I went to a talk with the above title in San Diego tonight hosted by the American Constitution Society, where there was a panel featuring Debra Bowen, California Secretary of State, Richard L. Hasen, and Donna Frye.
Hasen spoke concisely and articulately about election law. Debra Bowen spoke about why and how she investigated and finally de-certified electronic voting machines in California. Finally, Donna Frye spoke about how she was screwed over when ballots cast for her were not counted. Funny enough, Hasen blogged about this in 2004. In the 2004 election, I wrote in Donna Frye's name (and I'm pretty sure I filled in the bubble too).
Donna Frye's case was really interesting. Her lost case was loosely based on California legislation that says essentially "in order for a write-in vote to be counted, the directions on the ballot must be followed". Because people did not fill in the circle next to where they WROTE her name, their ballots were not counted. You can ready the Union Tribune's coverage here, but it doesn't do Donna Frye's case justice. The treatment of determining voter intent was not fair. According to Donna Frye, vote counters were filling in half-filled-in circles next to the bubble-in candidates names - officially counting the votes. But in some cases the names of the bubbled-in candidates were crossed out while they wrote "Donne Frye" (spelled correctly) in the write-in spot. I have a feeling that if it were in his interest, Judge Brenner would remember that sometimes it's the spirit, and not the letter of the law that's more important.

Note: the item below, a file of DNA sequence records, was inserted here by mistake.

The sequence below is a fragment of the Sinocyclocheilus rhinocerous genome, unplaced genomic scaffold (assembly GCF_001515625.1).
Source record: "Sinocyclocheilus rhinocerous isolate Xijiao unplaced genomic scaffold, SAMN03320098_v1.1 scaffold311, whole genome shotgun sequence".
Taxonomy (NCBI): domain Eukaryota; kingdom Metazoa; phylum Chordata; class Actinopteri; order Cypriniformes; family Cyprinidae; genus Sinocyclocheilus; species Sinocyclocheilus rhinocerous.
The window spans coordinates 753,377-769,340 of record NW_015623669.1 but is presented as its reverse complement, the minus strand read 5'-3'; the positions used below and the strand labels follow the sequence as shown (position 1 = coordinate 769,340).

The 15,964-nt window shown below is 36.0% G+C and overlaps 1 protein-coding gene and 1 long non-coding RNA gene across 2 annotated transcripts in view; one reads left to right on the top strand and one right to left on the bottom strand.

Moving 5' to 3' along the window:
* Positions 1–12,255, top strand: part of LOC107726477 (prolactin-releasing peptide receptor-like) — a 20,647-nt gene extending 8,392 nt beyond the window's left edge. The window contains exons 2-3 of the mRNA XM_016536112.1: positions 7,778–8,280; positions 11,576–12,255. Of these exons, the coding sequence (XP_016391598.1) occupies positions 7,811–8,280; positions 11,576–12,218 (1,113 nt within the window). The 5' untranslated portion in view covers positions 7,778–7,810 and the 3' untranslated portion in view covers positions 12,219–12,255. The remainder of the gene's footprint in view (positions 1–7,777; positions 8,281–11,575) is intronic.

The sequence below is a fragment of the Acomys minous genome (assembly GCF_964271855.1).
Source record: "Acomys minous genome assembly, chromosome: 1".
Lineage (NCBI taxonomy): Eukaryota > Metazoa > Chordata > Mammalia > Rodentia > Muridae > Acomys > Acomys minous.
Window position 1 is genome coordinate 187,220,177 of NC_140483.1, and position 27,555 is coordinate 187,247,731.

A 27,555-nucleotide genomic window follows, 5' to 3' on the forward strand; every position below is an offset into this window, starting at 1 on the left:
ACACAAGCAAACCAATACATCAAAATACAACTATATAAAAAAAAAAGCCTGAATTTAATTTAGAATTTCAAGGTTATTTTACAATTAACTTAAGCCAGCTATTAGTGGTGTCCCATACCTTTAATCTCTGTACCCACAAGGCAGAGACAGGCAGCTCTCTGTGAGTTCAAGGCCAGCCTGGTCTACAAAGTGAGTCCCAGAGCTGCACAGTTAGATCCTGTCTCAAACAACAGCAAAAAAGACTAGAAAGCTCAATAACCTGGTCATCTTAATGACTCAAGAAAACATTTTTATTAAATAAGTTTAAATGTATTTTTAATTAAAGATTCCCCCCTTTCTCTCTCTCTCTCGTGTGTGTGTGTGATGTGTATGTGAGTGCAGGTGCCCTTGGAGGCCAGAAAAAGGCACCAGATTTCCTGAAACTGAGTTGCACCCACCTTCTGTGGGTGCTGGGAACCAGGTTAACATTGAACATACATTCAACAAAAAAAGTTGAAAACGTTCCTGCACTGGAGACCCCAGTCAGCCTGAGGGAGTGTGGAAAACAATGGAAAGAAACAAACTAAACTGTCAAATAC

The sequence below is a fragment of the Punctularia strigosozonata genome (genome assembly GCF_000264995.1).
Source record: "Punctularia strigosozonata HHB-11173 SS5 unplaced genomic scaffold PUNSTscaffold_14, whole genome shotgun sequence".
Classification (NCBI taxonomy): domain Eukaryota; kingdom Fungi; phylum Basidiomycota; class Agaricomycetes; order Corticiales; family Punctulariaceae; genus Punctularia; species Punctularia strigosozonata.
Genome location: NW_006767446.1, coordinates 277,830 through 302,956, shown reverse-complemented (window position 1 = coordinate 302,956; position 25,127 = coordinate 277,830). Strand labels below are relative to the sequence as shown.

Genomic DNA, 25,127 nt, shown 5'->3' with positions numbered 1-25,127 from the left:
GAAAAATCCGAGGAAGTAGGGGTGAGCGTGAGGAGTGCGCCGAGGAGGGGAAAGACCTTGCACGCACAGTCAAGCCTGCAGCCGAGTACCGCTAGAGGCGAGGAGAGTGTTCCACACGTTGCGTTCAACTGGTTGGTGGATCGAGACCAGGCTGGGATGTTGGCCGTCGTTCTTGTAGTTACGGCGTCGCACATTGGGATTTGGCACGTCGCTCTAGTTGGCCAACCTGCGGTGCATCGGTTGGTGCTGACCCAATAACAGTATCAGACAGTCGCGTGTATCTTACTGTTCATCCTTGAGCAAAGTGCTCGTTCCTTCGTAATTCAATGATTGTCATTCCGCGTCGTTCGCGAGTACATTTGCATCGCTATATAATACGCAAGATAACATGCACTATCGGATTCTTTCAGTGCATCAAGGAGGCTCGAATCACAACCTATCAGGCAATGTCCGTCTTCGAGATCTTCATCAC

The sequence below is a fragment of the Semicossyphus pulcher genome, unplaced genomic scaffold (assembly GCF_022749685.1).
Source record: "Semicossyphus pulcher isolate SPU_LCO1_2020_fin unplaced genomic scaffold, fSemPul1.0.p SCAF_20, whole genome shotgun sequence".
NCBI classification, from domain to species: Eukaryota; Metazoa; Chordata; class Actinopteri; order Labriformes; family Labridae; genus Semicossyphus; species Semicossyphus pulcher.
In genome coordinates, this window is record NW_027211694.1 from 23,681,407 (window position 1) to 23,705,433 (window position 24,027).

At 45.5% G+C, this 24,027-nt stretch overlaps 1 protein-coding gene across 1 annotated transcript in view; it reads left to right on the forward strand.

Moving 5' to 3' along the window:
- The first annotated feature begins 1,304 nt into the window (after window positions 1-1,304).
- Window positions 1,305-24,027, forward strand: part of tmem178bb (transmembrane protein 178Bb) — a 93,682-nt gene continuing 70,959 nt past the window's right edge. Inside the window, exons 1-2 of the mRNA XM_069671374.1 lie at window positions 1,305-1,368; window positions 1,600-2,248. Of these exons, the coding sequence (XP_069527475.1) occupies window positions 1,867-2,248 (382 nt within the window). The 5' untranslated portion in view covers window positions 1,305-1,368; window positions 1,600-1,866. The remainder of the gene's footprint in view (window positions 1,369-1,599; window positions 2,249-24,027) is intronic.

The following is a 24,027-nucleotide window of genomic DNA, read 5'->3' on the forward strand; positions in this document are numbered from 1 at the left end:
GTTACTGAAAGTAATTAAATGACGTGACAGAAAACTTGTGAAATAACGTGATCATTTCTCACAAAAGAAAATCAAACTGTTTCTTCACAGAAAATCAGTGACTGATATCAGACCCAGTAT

But the reason I really wanted to write this entry is to describe Debra Bowen. I don't know how many slashdot comment threads I've read through about the frustration that geeks have with the insecurity and lack of a paper trail which our electronic voting machines have been rife with. Yes, we know better than the county election idiots who buy these poorly designed machines. No, politicians never listen to us, even when the smartest of us makes a great case for not using them. No politicians - except Debra Bowen.
To examine the usability, accountability, and security of electronic voting machines Debra Bowen got experts in the field: both professional and academic to study the voting machines (slashdotters already know what the results were). This is how she came to the same conclusion all us geeks already have: these machines are total crap. Not only did she create better standards for electronic voting machine certification, but she said she supports an open source solution! Debra Bowen understands open source! I have come to expect so much less from our politicians. She was a breath of fresh air.